COMMENT: When you start to have cities being made hostage of cyber attacks, it’s time to worry. What if instead of Atlanta it was the city of New York? Because take a look at how critical to the global economy that would be: “Most of the world’s financial transactions, for instance, transit five big cities; fully half flow through New York. Imagine the economic impact and unleashed global fears if hackers took down just part of Gotham’s financial or market operations for a few hours, perhaps even absconding with a few hundred million. Not long ago, suspected Iranian hackers entered Saudi Arabia’s national oil company and erased virtually all its electronic records. In 2016, North Korea electronically lifted $81 million from Bangladesh’s Central Bank account in New York.” – SOURCE: Miami Herald – Forget sanctions and red lines. Fight cyber attacks with cyber retaliation. Half of the world’s financial transactions go through New York. Half! If the target was New York the story would be very different for sure. And by the way, did you notice the headline of what I just linked? Look at what the journalist says near the end: “What if one wintry day the Kremlin’s power grid suddenly blew out? Or if Moscow’s air traffic control system failed as Putin prepared to travel?”. You see? That’s the “vibe” people and governments are beginning to show to the world, because everyone is tired of having to deal with stuff like this without shutting down for good the agents behind those evil deeds. And surely individual actors are “adding fuel to the fire” and nations ultimately are getting the blame. Hence why a war is the next scenario among today’s top nations. The warning signs are here already. The Energy Industry for instance, is totally worried about serious cyber attacks coming their way, but have no idea on how to respond: “more than one in four respondents were aware that their company had been hit by a damaging cyber attack in the last year, while more than three quarters of respondents (76%) were worried about cyber attacks interrupting their business operations, with a similar proportion (77%) preparing to increase the amount they invest in managing cyber risks. ‘While it is encouraging that three-quarters of respondents plan more investment in cyber risk management, it is worrying that over half questioned have yet to quantify their exposures’.” – SOURCE: Energy Firms Are Worried About Cyber Attacks, But Don’t Really Know What To Do. All these links are a good read if you want to understand how our society’s infrastructure is widely open to professional cyber attacks. More than you know.


HEADLINE: Stealthy, Destructive Malware Infects Half A Million Routers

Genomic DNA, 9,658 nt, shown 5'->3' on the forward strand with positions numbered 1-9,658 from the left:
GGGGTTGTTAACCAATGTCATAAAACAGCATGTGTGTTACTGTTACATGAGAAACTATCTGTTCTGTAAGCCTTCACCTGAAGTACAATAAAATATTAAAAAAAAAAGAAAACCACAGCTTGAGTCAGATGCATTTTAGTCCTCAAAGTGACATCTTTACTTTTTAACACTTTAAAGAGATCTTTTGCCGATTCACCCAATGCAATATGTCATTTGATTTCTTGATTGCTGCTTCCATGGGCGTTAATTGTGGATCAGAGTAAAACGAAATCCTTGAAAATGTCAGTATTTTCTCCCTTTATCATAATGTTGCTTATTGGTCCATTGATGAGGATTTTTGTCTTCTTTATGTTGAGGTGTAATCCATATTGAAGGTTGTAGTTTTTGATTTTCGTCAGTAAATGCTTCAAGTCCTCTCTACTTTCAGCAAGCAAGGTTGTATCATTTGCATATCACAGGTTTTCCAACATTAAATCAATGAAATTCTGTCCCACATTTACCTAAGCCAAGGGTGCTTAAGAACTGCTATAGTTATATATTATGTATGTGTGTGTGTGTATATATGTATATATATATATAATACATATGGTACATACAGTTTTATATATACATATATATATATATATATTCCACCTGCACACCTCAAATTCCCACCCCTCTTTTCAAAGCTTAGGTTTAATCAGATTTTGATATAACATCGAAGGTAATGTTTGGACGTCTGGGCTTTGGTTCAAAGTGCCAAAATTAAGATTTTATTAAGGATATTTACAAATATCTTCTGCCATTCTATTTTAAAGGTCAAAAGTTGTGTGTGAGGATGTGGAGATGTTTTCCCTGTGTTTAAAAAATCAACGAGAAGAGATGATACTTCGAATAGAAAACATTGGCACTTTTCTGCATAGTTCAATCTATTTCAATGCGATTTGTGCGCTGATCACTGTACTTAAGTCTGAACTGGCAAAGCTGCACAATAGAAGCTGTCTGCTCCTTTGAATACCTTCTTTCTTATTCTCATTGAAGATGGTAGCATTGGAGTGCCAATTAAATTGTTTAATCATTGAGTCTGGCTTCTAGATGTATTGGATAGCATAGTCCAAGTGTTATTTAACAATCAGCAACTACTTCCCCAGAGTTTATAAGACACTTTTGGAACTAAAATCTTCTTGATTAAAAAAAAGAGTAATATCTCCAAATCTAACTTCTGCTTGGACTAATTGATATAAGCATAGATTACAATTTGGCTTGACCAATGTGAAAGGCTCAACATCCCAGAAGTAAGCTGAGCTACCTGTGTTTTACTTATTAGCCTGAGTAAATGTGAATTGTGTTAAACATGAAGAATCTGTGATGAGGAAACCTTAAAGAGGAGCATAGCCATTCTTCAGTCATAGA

COMMENT: Are you noticing how basically every piece of society’s infrastructure is easily attackable? As if the Global Positioning System (GPS) lack of security wasn’t enough, now we have routers all over the world getting compromised. Great way to start a war and gain a huge advantage over an enemy country before it even begins. Just read what the original article from Talos Intelligence (the security team) says about this malware: “Both the scale and the capability of this operation are concerning. Working with our partners, we estimate the number of infected devices to be at least 500,000 in at least 54 countries….the malware has a destructive capability that can render an infected device unusable, which can be triggered on individual victim machines or en masse, and has the potential of cutting off internet access for hundreds of thousands of victims worldwide. We assess with high confidence that this malware is used to create an expansive, hard-to-attribute infrastructure that can be used to serve multiple operational needs of the threat actor. Since the affected devices are legitimately owned by businesses or individuals, malicious activity conducted from infected devices could be mistakenly attributed to those who were actually victims of the actor. Finally, this malware could be used to conduct a large-scale destructive attack by using the “kill” command, which would render some or all of the physical devices unusable. Defending against this threat is extremely difficult due to the nature of the affected devices. The majority of them are connected directly to the internet, with no security devices or services between them and the potential attackers.” – SOURCE: Talos Intelligence – New VPNFilter malware targets at least 500K networking devices worldwide. This is a professional malware, maybe with war-like intentions behind it. Although the security team aren’t saying that these hackers are the same russians that attacked Ukraine’s power grids (read the article), there’s the possibility of it being a state-sponsored attack. Again, a possibility. Bloomberg reports this as well, but includes Putin’s words at the end: “‘Russian state-sponsored actors are using compromised routers to conduct spoofing ‘man-in-the-middle’ attacks to support espionage, extract intellectual property, maintain persistent access to victim networks and potentially lay a foundation for future offensive operations,’ according to a joint statement. ‘Multiple sources including private and public-sector cybersecurity research organizations and allies have reported this activity to the U.S. and U.K. governments’. The Kremlin has repeatedly denied using cyber weapons, but Putin last year did suggest that “patriotically minded hackers” could have been behind attacks against Russia’s rivals. The Pentagon has said Russian “trolling” activity increased 2,000 percent after the Syria strike.” – SOURCE: Bloomberg. The Feds are also blaming Russia as a nation for similar attacks, this time on Power grids: “Officials in Washington say that Russian hackers are in the midst of a widespread attack on crucial components of U.S. infrastructure, according to a Department of Homeland Security (DHS) report released Thursday. The targets of these attacks include the country’s electric grid, including its nuclear power system, as well as ‘commercial facilities, water, aviation, and critical manufacturing sectors’ the statement said. ‘In some cases, information posted to company websites, especially information that may appear to be innocuous, may contain operationally sensitive information’ the report reads. ‘As an example, the threat actors downloaded a small photo from a publicly accessible human resources page. The image, when expanded, was a high-resolution photo that displayed control systems equipment models and status information in the background.'” – SOURCE: Time. And even the United Kingdom is making joint statements with the United States and blaming Russia for this latest attack on routers. So what can you conclude? Simple: We’re entering in a war-like scenario and pieces are being moved on the board. That’s pretty obvious. Because such level of reinforcement by different governments that a nation is to blame, is a warning sign that retaliation is coming, and therefore that a war may be coming as a consequence. And you — the entrepreneur/businessman/civilian — better get ready for all this.